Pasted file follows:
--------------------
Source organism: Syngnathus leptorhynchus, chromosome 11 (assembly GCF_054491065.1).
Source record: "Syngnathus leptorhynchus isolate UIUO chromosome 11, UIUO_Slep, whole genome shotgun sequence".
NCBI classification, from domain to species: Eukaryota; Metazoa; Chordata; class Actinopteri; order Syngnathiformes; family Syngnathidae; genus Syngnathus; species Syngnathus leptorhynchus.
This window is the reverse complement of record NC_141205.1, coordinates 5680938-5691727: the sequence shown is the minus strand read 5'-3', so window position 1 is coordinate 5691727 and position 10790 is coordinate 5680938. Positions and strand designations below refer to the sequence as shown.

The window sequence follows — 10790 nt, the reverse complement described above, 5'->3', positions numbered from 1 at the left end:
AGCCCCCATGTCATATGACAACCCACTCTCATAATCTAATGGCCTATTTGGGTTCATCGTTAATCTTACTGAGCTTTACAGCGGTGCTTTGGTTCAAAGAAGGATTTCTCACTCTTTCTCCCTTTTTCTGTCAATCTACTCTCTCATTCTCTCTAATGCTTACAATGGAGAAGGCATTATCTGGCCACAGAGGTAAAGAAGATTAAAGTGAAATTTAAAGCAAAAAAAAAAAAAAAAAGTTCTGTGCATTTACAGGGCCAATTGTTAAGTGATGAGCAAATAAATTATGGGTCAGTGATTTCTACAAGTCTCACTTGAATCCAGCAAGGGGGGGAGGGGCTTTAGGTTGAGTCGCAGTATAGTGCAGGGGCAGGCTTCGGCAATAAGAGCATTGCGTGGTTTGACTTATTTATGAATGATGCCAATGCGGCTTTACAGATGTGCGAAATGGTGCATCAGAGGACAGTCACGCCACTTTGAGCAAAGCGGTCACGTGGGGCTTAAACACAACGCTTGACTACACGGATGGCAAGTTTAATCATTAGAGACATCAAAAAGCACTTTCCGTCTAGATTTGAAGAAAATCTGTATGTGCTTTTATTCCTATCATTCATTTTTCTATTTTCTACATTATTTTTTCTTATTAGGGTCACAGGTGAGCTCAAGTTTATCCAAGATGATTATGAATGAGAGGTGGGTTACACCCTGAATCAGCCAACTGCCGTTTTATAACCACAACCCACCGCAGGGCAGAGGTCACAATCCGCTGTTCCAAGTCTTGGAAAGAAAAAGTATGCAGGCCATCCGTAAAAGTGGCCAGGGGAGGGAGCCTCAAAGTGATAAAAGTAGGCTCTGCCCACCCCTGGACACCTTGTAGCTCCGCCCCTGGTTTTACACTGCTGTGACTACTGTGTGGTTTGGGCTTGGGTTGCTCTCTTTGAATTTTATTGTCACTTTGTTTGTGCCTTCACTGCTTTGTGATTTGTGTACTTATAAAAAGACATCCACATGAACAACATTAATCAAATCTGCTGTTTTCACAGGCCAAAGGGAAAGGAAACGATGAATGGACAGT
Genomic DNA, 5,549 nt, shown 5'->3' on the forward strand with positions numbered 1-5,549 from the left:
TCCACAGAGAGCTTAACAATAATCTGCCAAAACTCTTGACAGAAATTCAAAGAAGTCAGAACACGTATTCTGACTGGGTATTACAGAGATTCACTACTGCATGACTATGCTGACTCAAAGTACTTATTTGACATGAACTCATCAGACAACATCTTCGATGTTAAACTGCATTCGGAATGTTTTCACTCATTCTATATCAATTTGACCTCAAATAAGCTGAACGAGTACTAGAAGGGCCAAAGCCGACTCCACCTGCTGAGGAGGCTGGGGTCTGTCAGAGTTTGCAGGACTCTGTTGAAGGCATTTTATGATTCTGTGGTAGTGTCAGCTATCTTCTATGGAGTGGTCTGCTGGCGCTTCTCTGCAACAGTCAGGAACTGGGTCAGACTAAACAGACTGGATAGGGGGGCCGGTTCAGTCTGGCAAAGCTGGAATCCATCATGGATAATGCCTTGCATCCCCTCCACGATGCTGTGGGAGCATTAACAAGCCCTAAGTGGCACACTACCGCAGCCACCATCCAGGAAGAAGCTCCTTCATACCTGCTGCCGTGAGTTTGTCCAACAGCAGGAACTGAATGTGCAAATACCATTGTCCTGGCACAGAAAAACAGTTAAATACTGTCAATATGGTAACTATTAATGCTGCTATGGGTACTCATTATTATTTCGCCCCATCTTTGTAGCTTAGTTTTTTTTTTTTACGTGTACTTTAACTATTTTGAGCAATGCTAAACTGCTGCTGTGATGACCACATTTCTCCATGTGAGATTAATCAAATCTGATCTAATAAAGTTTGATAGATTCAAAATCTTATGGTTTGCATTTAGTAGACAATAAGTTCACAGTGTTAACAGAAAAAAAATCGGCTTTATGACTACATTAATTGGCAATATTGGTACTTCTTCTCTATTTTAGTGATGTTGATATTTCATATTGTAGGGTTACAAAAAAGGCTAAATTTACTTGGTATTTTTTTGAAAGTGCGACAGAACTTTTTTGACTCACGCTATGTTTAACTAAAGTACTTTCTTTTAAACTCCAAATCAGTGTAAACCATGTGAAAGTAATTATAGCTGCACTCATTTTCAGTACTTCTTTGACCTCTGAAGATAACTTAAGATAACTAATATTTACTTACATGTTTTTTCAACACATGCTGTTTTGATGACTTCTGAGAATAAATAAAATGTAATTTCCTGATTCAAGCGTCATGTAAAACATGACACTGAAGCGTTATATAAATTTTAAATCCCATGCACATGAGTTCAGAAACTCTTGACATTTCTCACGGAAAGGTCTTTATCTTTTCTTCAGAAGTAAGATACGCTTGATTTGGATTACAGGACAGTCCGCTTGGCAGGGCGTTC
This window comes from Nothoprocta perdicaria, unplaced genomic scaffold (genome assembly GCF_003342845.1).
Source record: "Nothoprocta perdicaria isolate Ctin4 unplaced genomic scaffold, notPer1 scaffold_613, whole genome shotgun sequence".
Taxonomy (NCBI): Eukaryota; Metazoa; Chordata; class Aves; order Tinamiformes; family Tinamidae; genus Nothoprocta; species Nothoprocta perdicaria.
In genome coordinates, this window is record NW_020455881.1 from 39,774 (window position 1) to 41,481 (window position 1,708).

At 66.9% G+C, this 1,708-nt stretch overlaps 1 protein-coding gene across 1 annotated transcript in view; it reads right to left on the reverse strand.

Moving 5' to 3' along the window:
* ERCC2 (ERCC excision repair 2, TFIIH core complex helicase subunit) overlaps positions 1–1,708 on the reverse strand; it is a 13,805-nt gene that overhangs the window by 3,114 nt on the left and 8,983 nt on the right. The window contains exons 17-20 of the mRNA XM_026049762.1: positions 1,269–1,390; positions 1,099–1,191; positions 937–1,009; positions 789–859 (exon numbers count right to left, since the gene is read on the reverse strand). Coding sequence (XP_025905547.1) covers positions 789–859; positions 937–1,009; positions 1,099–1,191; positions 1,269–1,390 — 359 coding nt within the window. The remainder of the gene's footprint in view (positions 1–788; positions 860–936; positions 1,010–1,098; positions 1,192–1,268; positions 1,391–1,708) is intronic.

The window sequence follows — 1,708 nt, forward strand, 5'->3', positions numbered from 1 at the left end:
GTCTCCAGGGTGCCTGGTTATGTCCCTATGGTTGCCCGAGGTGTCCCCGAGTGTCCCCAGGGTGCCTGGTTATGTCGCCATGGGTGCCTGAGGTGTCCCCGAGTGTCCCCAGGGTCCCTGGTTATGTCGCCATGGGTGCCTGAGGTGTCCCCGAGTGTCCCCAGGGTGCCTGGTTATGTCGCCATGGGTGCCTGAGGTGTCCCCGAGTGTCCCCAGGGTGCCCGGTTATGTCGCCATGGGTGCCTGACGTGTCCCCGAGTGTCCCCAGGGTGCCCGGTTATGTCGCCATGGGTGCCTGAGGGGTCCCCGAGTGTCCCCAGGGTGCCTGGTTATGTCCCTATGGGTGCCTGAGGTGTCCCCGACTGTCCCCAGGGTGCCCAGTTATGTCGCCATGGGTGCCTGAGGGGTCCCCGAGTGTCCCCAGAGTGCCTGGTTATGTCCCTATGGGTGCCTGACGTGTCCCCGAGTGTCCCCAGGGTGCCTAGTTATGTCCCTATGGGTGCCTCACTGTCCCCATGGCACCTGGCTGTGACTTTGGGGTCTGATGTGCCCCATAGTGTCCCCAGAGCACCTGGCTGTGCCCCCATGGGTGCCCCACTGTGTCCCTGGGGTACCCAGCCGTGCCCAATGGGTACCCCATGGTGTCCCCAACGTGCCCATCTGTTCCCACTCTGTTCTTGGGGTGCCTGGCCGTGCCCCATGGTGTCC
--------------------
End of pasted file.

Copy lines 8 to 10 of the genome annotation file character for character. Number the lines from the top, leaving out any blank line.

TCCACAGAGAGCTTAACAATAATCTGCCAAAACTCTTGACAGAAATTCAAAGAAGTCAGAACACGTATTCTGACTGGGTATTACAGAGATTCACTACTGCATGACTATGCTGACTCAAAGTACTTATTTGACATGAACTCATCAGACAACATCTTCGATGTTAAACTGCATTCGGAATGTTTTCACTCATTCTATATCAATTTGACCTCAAATAAGCTGAACGAGTACTAGAAGGGCCAAAGCCGACTCCACCTGCTGAGGAGGCTGGGGTCTGTCAGAGTTTGCAGGACTCTGTTGAAGGCATTTTATGATTCTGTGGTAGTGTCAGCTATCTTCTATGGAGTGGTCTGCTGGCGCTTCTCTGCAACAGTCAGGAACTGGGTCAGACTAAACAGACTGGATAGGGGGGCCGGTTCAGTCTGGCAAAGCTGGAATCCATCATGGATAATGCCTTGCATCCCCTCCACGATGCTGTGGGAGCATTAACAAGCCCTAAGTGGCACACTACCGCAGCCACCATCCAGGAAGAAGCTCCTTCATACCTGCTGCCGTGAGTTTGTCCAACAGCAGGAACTGAATGTGCAAATACCATTGTCCTGGCACAGAAAAACAGTTAAATACTGTCAATATGGTAACTATTAATGCTGCTATGGGTACTCATTATTATTTCGCCCCATCTTTGTAGCTTAGTTTTTTTTTTTTACGTGTACTTTAACTATTTTGAGCAATGCTAAACTGCTGCTGTGATGACCACATTTCTCCATGTGAGATTAATCAAATCTGATCTAATAAAGTTTGATAGATTCAAAATCTTATGGTTTGCATTTAGTAGACAATAAGTTCACAGTGTTAACAGAAAAAAAATCGGCTTTATGACTACATTAATTGGCAATATTGGTACTTCTTCTCTATTTTAGTGATGTTGATATTTCATATTGTAGGGTTACAAAAAAGGCTAAATTTACTTGGTATTTTTTTGAAAGTGCGACAGAACTTTTTTGACTCACGCTATGTTTAACTAAAGTACTTTCTTTTAAACTCCAAATCAGTGTAAACCATGTGAAAGTAATTATAGCTGCACTCATTTTCAGTACTTCTTTGACCTCTGAAGATAACTTAAGATAACTAATATTTACTTACATGTTTTTTCAACACATGCTGTTTTGATGACTTCTGAGAATAAATAAAATGTAATTTCCTGATTCAAGCGTCATGTAAAACATGACACTGAAGCGTTATATAAATTTTAAATCCCATGCACATGAGTTCAGAAACTCTTGACATTTCTCACGGAAAGGTCTTTATCTTTTCTTCAGAAGTAAGATACGCTTGATTTGGATTACAGGACAGTCCGCTTGGCAGGGCGTTC
This window comes from Nothoprocta perdicaria, unplaced genomic scaffold (genome assembly GCF_003342845.1).
Source record: "Nothoprocta perdicaria isolate Ctin4 unplaced genomic scaffold, notPer1 scaffold_613, whole genome shotgun sequence".